Penultimate version of Lamborghini’s V10 super sports car offers STO thrills, and milder touring manners, for a sweeter price. Raw, wild, demonstrative, and well worth savouring.
“The business has certainly come back faster than we anticipated.” So says Lamborghini Chairman and CEO Stephan Winkelmann, with a smile painted across his chiselled jaw, in explanation of the remarkable, trend-bucking sales growth of his employer. The company posted its strongest annual sales volumes on record in 2021 when most other car-makers were ‘enjoying’ starkly different fortunes, and it has just introduced a new version of its core V10 sports car called the Lamborghini Huracan Tecnica.
While no Lamborghini executive seems willing to risk saying it out loud, in 2022 the company is on course to break through the 10,000-unit watershed. If it does, its business will have grown from roughly a third the size of longtime rival Ferrari’s to be almost a match for it, in volume terms at least, in less than a decade. It’s quite the coup – and there’s that much-teased, all-electric, fourth Lamborghini showroom model still to come, let’s not forget.
Ought we perhaps to remember, though, when ex-Ferrari boss Luca di Montezemolo warned against the risks of growing beyond a sustainable business base for supercar makers, because doing so might dilute exclusivity and bring about painful cuts during economically tough times? It wasn’t that long ago; and times seem pretty tough right now for the vast majority of us, don’t they? Well evidently the global rich didn’t get the memo.
Product-wise, many would quite rightly point to the Lamborghini Urus SUV as the driving force behind the company’s late commercial rise, but the truth is that the Huracan super sports car has been pulling its weight, and then some. The company’s mid-engined models are doing twice the volume today that they were five years ago. In the year of the headline hybridisation of key rivals, this mid-engined V10 exotic may feel more and more like some throwback misfit with every passing month, and it’s certainly in its dotage. But the funny thing is, Lamborghini just keeps selling ‘em – perhaps because the cars themselves just keep getting better.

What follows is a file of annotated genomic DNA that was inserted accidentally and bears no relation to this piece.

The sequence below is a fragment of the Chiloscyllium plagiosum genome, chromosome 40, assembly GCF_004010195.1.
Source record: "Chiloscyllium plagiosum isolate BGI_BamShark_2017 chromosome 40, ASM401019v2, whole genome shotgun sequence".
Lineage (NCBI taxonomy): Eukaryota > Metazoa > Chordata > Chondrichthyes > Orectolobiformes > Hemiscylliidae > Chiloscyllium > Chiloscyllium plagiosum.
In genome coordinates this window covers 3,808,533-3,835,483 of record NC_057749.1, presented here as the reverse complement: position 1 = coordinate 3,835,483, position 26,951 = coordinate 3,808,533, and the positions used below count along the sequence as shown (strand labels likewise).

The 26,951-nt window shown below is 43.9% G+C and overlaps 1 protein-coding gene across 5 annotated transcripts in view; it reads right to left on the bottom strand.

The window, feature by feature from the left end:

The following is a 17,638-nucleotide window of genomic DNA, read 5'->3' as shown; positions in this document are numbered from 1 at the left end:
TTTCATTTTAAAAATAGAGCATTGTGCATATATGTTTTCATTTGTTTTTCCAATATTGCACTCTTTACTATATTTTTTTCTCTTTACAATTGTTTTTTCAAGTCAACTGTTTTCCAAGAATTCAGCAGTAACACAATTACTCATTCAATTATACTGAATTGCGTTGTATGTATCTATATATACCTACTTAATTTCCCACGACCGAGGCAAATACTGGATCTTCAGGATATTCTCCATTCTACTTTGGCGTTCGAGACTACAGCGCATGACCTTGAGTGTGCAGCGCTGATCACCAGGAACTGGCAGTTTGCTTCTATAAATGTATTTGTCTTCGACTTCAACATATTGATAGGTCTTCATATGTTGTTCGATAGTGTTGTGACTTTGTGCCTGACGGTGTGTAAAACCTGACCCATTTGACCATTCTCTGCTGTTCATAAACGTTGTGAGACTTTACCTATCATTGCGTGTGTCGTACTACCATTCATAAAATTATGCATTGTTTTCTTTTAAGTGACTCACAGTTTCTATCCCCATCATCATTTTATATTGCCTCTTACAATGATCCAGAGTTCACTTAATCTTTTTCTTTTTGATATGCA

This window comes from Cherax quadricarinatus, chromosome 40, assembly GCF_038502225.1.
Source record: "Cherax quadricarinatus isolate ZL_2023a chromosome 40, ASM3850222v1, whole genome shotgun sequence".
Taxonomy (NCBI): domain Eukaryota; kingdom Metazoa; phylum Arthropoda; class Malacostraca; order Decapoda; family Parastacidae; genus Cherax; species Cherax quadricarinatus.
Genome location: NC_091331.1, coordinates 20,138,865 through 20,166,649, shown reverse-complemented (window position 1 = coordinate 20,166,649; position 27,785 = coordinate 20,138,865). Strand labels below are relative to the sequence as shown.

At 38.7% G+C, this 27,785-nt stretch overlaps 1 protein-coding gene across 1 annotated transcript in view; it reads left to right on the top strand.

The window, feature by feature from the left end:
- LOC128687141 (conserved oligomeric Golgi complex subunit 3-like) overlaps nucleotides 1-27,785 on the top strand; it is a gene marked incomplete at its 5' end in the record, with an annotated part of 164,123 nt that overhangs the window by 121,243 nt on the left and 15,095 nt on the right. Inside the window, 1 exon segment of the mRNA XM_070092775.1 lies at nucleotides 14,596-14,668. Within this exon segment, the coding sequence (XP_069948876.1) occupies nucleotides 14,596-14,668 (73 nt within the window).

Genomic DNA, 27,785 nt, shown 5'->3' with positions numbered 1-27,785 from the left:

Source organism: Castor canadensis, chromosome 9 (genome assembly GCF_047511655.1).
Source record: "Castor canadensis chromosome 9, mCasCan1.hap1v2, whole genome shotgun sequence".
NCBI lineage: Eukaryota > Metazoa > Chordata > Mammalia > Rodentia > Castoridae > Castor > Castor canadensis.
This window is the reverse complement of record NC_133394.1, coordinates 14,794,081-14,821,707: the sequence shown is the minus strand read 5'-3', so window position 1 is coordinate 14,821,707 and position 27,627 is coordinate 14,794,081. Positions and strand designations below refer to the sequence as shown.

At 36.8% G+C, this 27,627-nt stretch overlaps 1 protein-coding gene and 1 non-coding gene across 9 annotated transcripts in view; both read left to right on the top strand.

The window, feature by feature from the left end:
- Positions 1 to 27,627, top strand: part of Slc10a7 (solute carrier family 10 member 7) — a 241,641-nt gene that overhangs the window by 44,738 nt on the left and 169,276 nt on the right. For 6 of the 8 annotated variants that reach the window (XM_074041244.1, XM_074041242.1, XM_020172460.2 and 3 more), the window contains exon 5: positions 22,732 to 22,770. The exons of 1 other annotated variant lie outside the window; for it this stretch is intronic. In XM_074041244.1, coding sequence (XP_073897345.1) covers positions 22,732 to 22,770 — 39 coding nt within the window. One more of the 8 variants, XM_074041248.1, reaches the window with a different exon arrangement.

The Huracan Performante of 2017 was brilliant. Both the facelifted Huracan Evo RWD and the Huracan STO that have since followed it have been special cars also. And now, with less than two years of life left in the car, comes what will be the penultimate version, before it too regenerates and switches to plug-in hybrid power: the Huracan Tecnica.
This new mid-level Huracan derivative is intended to plug the gap between the regular Evo version of the car and the top-level STO hardcore special, the latter having been a car which the factory launched only tentatively, unsure as to whether customers would be willing to spend what was nearly Aventador money on a Huracan (guess what, reader: they have been). But the Tecnica’s price is much closer to heartland Huracan territory: it’s pitched just above £200,000 in the UK, but is still cheaper than the entry sticker price of a McLaren 720 S, and is considerably cheaper than a Ferrari 296 GTB.
The car takes the 632bhp engine of an STO and its particular combination of a rear-wheel drive chassis and standard four-wheel steering (which had never been offered on any Huracan before last year), and then delivers it in a slightly softer-sprung, more road-appropriate package, that’s wrapped in a new-look body a little less shamelessly, jab-in-the-eye aggressive as the STO’s styling unquestionably is. That’s the abridged version of Lamborghini’s character definition of this car, though I’m not totally sure I’m buying it. This is a better Huracan, without doubt – but it’s better thought of as a car with 95 per cent of the outright circuit pace and wonderful unreconstructed rawness of the STO, for 75 per cent of its purchase price.